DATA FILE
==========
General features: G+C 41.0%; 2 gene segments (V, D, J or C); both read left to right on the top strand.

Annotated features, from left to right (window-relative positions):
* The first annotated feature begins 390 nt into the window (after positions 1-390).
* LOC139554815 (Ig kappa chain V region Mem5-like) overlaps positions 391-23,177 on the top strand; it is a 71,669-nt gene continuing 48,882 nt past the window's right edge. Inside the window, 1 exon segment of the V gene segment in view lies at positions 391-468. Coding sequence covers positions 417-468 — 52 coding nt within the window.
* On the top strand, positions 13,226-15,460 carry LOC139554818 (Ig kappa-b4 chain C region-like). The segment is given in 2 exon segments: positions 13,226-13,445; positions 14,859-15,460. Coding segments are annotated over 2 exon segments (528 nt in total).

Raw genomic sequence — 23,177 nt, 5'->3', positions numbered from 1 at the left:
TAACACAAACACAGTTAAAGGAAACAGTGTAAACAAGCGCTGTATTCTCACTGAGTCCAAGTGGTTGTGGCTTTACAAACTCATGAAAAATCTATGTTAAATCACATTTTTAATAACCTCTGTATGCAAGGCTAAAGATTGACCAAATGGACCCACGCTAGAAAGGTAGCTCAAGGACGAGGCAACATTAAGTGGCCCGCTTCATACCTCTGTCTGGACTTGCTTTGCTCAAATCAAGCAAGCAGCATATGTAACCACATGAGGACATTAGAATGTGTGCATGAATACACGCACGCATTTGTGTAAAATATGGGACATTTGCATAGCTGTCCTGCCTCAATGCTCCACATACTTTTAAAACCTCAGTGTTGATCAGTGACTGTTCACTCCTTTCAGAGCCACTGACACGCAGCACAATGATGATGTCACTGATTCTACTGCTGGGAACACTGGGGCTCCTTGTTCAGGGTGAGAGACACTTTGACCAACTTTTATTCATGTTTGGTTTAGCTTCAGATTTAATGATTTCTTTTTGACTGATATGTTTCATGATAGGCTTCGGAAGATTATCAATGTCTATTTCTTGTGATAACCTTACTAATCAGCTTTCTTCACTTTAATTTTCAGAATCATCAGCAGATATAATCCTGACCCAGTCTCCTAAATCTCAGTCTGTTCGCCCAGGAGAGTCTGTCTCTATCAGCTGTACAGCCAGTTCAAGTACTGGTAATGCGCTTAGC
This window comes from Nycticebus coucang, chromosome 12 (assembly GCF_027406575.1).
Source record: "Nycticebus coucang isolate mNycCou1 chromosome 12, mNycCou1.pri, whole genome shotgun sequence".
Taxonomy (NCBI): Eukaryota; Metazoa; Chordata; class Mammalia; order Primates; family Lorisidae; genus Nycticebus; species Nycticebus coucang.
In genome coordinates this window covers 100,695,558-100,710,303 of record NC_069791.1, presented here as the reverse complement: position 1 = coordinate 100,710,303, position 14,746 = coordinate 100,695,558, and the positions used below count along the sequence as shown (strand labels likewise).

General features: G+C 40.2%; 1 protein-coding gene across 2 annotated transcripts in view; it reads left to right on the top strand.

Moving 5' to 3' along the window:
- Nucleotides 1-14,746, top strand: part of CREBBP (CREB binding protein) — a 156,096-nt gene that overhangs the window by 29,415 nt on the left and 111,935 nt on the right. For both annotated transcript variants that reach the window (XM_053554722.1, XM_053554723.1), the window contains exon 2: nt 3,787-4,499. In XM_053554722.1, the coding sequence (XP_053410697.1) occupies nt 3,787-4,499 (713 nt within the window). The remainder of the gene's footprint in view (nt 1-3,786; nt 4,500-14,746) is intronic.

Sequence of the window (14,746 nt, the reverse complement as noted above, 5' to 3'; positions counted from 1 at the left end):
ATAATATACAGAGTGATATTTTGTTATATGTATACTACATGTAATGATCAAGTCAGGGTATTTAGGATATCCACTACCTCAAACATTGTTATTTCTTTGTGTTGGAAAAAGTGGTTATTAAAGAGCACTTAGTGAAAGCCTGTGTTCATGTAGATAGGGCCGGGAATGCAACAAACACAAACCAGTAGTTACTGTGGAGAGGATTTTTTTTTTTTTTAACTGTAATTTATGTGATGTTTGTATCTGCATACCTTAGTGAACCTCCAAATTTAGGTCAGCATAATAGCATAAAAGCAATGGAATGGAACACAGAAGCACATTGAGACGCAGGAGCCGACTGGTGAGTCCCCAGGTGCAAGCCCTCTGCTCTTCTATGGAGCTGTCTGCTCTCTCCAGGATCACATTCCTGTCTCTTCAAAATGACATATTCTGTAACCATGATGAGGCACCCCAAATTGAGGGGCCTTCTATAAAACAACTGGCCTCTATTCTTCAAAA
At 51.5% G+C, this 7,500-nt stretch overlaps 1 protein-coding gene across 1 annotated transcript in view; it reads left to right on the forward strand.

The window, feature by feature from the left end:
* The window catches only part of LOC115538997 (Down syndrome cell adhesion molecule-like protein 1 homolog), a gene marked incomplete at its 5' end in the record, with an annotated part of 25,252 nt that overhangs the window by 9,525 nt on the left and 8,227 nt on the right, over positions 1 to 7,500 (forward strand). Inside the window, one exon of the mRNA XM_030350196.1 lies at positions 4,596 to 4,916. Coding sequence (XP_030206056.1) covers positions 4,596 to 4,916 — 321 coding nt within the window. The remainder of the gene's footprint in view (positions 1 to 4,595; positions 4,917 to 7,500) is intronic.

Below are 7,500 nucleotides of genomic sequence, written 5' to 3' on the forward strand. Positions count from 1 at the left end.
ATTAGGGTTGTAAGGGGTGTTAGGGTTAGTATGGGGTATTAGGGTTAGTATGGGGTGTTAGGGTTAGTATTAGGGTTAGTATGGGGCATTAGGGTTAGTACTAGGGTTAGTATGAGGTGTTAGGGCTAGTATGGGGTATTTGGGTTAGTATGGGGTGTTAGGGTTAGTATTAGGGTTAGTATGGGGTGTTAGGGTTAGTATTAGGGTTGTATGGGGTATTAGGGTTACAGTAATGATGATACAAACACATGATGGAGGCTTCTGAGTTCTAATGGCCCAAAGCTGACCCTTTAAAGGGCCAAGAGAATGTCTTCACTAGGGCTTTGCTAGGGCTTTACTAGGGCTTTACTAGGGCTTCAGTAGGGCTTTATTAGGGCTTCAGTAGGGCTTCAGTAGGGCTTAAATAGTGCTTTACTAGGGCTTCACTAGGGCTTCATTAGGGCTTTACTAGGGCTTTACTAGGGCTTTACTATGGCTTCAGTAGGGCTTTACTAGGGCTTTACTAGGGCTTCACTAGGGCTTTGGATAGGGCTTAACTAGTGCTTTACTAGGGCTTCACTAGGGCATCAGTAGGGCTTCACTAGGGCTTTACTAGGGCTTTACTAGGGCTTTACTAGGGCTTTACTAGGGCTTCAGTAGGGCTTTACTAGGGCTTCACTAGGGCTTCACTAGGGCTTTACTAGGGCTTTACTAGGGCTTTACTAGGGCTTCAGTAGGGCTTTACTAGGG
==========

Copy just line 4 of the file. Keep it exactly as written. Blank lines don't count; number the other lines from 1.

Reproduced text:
* LOC139554815 (Ig kappa chain V region Mem5-like) overlaps positions 391-23,177 on the top strand; it is a 71,669-nt gene continuing 48,882 nt past the window's right edge. Inside the window, 1 exon segment of the V gene segment in view lies at positions 391-468. Coding sequence covers positions 417-468 — 52 coding nt within the window.